"Mr. King looks at all our upcoming problems, and imagines a local reaction to each one. The result is often funny, usually sardonic, and always imaginative, what with all the mole rats, flesh drones, dimeheads, and especially 'The Grifter's Guide to the Territories FKA USA, ' a notable addition to the line of imaginary authorities."
--The Wall Street Journal
Indie Next Pick for July
Best of June: io9, AV Club, Amazing Stories, The Verge
The Carls just appeared. Roaming through New York City at three a.m., twenty-three-year-old April May stumbles across a giant sculpture. Delighted by its appearance and craftsmanship--like a ten-foot-tall Transformer wearing a suit of samurai armor--April and her best friend, Andy, make a video with it, which Andy uploads to YouTube. The next day, April wakes up to a viral video and a new life. News quickly spreads that there are Carls in dozens of cities around the world--from Beijing to Buenos Aires--and April, as their first documentarian, finds herself at the center of an intense international media spotlight. Seizing the opportunity to make her mark on the world, April now has to deal with the consequences her new particular brand of fame has on her relationships, her safety, and her own identity. And all eyes are on April to figure out not just what the Carls are, but what they want from us. Compulsively entertaining and powerfully relevant, An Absolutely Remarkable Thing grapples with big themes, including how the social internet is changing fame, rhetoric, and radicalization; how our culture deals with fear and uncertainty; and how vilification and adoration spring for the same dehumanization that follows a life in the public eye. The beginning of an exciting fiction career, An Absolutely Remarkable Thing is a bold and insightful novel of now.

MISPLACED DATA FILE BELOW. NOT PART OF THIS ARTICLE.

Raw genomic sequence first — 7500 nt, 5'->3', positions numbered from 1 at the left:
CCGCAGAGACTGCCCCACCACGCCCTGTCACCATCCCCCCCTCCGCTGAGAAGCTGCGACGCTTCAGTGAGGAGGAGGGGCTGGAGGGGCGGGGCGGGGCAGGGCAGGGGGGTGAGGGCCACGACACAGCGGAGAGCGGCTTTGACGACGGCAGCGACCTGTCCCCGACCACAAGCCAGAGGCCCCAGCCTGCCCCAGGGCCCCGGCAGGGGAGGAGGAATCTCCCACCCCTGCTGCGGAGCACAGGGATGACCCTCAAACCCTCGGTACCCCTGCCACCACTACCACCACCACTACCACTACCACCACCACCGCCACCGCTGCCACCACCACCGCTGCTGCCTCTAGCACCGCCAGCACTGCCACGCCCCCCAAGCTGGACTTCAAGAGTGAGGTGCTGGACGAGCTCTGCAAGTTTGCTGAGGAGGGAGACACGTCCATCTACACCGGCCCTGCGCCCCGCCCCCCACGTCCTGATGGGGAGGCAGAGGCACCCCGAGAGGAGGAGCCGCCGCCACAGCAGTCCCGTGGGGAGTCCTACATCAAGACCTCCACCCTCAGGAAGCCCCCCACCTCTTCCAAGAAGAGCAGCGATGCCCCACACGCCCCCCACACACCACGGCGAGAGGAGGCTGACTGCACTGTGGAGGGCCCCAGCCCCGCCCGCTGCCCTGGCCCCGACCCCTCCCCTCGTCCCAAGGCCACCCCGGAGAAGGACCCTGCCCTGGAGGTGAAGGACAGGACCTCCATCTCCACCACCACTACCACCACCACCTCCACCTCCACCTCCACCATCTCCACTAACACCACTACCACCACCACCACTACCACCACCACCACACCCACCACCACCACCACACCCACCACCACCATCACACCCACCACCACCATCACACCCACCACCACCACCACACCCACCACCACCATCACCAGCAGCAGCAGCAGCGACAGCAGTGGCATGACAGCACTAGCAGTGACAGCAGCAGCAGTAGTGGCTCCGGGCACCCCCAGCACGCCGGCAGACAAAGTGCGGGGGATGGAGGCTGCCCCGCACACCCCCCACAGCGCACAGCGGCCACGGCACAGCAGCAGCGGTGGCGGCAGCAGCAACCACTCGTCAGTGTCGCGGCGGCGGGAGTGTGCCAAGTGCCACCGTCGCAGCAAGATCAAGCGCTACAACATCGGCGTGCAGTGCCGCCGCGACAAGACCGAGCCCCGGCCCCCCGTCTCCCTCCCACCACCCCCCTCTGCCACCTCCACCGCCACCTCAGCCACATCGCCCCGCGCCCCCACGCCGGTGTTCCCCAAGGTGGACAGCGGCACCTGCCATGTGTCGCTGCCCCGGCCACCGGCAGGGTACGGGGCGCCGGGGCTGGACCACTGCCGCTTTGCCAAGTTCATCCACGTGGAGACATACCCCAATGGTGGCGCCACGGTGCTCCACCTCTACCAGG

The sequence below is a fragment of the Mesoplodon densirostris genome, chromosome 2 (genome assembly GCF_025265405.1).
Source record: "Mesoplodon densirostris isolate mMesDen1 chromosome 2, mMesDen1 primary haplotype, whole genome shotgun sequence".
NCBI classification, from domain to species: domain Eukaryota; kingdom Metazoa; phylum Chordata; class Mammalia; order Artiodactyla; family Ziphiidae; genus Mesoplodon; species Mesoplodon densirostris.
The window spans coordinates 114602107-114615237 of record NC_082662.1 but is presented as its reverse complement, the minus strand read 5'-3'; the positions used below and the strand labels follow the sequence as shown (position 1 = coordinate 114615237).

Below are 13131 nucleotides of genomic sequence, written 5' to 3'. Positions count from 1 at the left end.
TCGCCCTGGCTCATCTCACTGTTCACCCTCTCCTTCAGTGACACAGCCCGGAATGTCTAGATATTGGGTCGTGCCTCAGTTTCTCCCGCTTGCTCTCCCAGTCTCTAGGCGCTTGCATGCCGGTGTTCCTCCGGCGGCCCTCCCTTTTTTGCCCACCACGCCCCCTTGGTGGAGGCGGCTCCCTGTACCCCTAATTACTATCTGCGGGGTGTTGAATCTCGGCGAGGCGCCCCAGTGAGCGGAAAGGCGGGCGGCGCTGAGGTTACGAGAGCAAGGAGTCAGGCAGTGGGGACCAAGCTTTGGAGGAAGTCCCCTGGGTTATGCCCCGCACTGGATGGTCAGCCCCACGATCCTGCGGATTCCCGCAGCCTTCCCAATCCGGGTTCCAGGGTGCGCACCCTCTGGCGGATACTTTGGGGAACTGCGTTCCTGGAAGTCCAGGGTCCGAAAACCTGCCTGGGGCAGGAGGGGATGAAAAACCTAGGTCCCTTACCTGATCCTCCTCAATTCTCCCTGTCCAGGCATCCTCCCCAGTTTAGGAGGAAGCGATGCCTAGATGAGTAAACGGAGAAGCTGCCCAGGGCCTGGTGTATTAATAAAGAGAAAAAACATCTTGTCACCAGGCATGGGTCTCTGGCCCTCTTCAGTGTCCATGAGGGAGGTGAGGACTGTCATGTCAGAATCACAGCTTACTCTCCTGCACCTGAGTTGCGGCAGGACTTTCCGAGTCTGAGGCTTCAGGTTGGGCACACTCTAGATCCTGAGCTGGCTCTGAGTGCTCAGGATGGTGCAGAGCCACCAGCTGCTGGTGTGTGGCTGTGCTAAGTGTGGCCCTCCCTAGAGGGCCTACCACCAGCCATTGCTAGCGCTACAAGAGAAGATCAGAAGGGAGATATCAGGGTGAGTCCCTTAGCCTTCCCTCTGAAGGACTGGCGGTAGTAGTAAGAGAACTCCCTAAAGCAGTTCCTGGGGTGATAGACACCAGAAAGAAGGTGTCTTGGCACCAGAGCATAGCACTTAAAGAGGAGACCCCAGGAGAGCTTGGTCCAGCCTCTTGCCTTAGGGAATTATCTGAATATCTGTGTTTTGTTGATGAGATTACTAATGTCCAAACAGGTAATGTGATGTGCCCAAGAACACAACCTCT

After thirty years, the only human engagement with Area X--a seemingly malevolent landscape surrounded by an invisible border and mysteriously wiped clean of all signs of civilization--has been a series of expeditions overseen by a government agency so secret it has almost been forgotten: the Southern Reach. Following the tumultuous twelfth expedition chronicled in Annihilation, the agency is in complete disarray.John Rodrigues (aka Control) is the Southern Reach's newly appointed head. Working with a distrustful but desperate team, a series of frustrating interrogations, a cache of hidden notes, and hours of profoundly troubling video footage, Control begins to penetrate the secrets of Area X. But with each discovery he must confront disturbing truths about himself and the agency he's pledged to serve. In Authority, the New York Times bestselling second volume of Jeff VanderMeer's Southern Reach trilogy, Area X's most disturbing questions are answered . . . but the answers are far from reassuring.
Must have an earnest desire to save the world. Apply in person. It was just a three-line ad in the personals section, but it launched the adventure of a lifetime. So begins an utterly unique and captivating novel. In Ishmael, which received the Turner Tomorrow Fellowship for the best work of fiction offering positive solutions to global problems, Daniel Quinn parses humanity's origins and its relationship with nature, in search of an answer to this challenging question: How can we save the world from ourselves? Praise for Ishmael "As suspenseful, inventive, and socially urgent as any fiction or nonfiction you are likely to read this or any other year."--The Austin Chronicle "Before we're halfway through this slim book . . . we're in Daniel Quinn's] grip, we want Ishmael to teach us how to save the planet from ourselves. We want to change our lives."--The Washington Post "Arthur Koestler, in an essay in which he wondered whether mankind would go the way of the dinosaur, formulated what he called the Dinosaur's Prayer: 'Lord, a little more time ' Ishmael does its bit to answer that prayer and may just possibly have bought us all a little more time."--Los Angeles Times